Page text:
The 30th International Conference on Medievalism:
(Pittsburgh, PA: October 2-5)
ABSTRACT SUBMISSION FORM
Plenary Address by Susan Aronstein, University of Wyoming, author of Hollywood Knights: Arthurian Cinema and the Politics of Nostalgia, Medieval British Arthurian Narrative, and co-author of The Disney Middle Ages: A Fairy Tale and Fantasy Past.
Each day we are flooded with increasingly dire predictions for the death of the humanities and the corporatization of the university, as politicians slash education funding and rail about the uselessness of the liberal arts. How, in this rapidly-shifting landscape, do we plot a course for medievalism studies, a (relatively) new but recently thriving field that depends so much on the institutions and ideas currently under attack?
The 30th anniversary of the International Conference on Medievalism is a perfect opportunity for investigation, self-reflection, and ‘mapping’ our field: assessing where we have been and plotting new courses and new territories to explore. Although we welcome all contributions on medievalism, we are especially interested in proposals that imagine redrawing the map of the university, the liberal arts, or the humanities through Medievalism Studies as well as those that forge new paths for Medievalism Studies through an alchemical mixture of old and new, combining the traditions of humanities research with the innovations that will help it to survive. Possibilities include (but are not limited to):
Medievalism and the university
Medievalism and iconic symbolism
A new ethics for medievalism
Medievalism and globalization
Medievalism and the new oligarchy
Serf's Up! Medievalism and contingent faculty
We welcome both abstracts for 15-20 minute papers and proposals for sessions both traditional and innovative. Session proposals or abstracts of no more than 300 words should be sent before June 15, 2015 to Lauryn Mayer at email@example.com or to or to Amy Kaufman at firstname.lastname@example.org.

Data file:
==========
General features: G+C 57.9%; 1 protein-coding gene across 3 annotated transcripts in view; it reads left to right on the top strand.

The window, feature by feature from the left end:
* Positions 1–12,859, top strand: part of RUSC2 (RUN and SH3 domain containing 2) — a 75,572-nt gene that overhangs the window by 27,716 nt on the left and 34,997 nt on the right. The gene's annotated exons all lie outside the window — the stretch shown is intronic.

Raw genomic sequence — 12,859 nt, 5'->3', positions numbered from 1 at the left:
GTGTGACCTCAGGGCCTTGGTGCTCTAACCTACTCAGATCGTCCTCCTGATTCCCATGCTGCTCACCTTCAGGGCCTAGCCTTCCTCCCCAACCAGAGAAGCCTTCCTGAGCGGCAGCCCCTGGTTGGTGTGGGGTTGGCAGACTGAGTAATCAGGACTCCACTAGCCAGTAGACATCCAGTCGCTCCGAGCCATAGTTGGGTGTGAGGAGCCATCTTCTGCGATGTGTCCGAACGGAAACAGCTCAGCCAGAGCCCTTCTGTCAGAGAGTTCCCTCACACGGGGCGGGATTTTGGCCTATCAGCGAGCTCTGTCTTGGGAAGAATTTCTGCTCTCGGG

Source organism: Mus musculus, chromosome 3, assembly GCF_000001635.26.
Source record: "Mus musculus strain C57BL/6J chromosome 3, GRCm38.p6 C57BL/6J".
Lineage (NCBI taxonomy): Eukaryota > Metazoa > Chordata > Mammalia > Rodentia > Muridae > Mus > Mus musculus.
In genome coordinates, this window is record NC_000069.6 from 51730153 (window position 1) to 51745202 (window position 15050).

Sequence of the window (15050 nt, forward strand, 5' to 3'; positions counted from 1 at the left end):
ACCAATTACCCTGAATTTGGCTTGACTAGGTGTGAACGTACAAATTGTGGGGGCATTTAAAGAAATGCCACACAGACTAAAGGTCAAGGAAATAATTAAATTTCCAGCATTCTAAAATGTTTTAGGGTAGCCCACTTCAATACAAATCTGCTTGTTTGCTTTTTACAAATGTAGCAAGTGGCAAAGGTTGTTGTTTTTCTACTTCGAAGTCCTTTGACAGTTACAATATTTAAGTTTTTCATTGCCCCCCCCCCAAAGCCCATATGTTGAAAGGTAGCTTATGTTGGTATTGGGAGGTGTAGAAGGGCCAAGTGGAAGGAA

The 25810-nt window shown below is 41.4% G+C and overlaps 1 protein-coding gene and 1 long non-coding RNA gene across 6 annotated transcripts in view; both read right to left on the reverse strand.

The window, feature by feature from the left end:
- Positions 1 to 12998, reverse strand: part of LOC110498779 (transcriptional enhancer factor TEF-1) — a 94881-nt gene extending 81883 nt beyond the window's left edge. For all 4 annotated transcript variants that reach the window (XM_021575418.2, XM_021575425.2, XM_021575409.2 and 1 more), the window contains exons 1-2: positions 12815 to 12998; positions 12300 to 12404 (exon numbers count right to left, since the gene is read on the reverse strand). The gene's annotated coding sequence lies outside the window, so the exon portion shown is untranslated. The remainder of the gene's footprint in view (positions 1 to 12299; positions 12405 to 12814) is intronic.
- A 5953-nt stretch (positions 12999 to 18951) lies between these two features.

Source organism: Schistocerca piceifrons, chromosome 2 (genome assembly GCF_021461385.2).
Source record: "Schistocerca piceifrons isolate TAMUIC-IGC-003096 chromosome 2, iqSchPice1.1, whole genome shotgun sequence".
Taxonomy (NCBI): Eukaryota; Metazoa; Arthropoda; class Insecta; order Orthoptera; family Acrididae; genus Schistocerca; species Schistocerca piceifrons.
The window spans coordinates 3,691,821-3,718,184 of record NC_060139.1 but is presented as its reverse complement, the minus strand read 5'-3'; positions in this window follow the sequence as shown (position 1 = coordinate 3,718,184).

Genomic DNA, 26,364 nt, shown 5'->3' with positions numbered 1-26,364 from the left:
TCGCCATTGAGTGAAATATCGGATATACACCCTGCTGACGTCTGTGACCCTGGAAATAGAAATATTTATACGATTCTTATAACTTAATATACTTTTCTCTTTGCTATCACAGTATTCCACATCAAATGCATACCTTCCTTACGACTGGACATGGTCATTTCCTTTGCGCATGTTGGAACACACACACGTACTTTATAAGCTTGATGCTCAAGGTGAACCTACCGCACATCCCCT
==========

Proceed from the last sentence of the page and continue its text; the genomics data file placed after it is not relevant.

Click HERE for more information.
The annual International Conference on Medievalism (ICOM; known as the General Conference on Medievalism until 1993) began with two meetings at the University of Notre Dame in 1986 and 1987. Subsequent conferences were organized through the Newberry Library and Northeastern Illinois University (Chicago, Illinois: 1988), the United States Military Academy (West Point, New York 1989), Burg Kaprun (jointly with the 5th Symposium on Mittelalter-Rezeption, Austria: 1990), the University of Delaware (Newark, Delaware,1991), the University of South Florida (Tampa, Florida, 1992), the University of Leeds (UK: 1993), Montana State University (Bozeman, Montana, 1994), the Higgins Armory Museum (Worcester, Massachusetts: 1995), Kalamazoo College (Kalamazoo, Michigan, 1996), Christ Church College (Canterbury, UK: 1997), University of Rochester (Rochester, New York, 1998), Montana State University (Bozeman, Montana, 1999), Hope College (Holland, Michigan: 2000), Buffalo State College (Buffalo, New York, 2001), the University of Northern Iowa (Cedar Falls, Iowa, 2002), St. Louis University (St. Louis, Missouri, 2003), University of New Brunswick (Canada: 2004), Towson University (Baltimore, Maryland: 2005), Ohio State University (Columbus, Ohio: 2006), University of Western Ontario (London, Ontario, Canada: 2007), Wesleyan College (Macon, Georgia, 2008), Siena College (Loudonville, New York, 2009), and University of Groningen (The Netherlands, 2010), University of New Mexico (Albuquerque, New Mexico, 2011), Kent State University Regional Campuses (Warren and Canton, Ohio 2012), St. Norbert College (De Pere, Wisconsin, 2013), Georgia Institute of Technology, Georgia, 2014).
The conference organizers and the editorial boards of YWIM and SiM
thank everyone who participated in making these conferences successful.
Additionally, Studies in Medievalism usually sponsors sessions at the International Congresses on Medieval Studies (Western Michigan University; Kalamazoo, Michigan) and the International Medieval Congress at the University of Leeds (UK). Conference proceedings, including papers from the annual ICOM and the Kalamazoo and Leeds sessions, have been published in The Year's Work in Medievalism.
Copyright © 2005-2015, International Society for the Study of Medievalism
Richard Utz (President), Karl Fugelso (Editor of Studies in Medievalism), Amy Kaufman (Director of Conferences)
Ed Risden (Editor of The Year's Work in Medievalism), Carol Robinson (Webmaster)
LAST UPDATED: 6/2/2015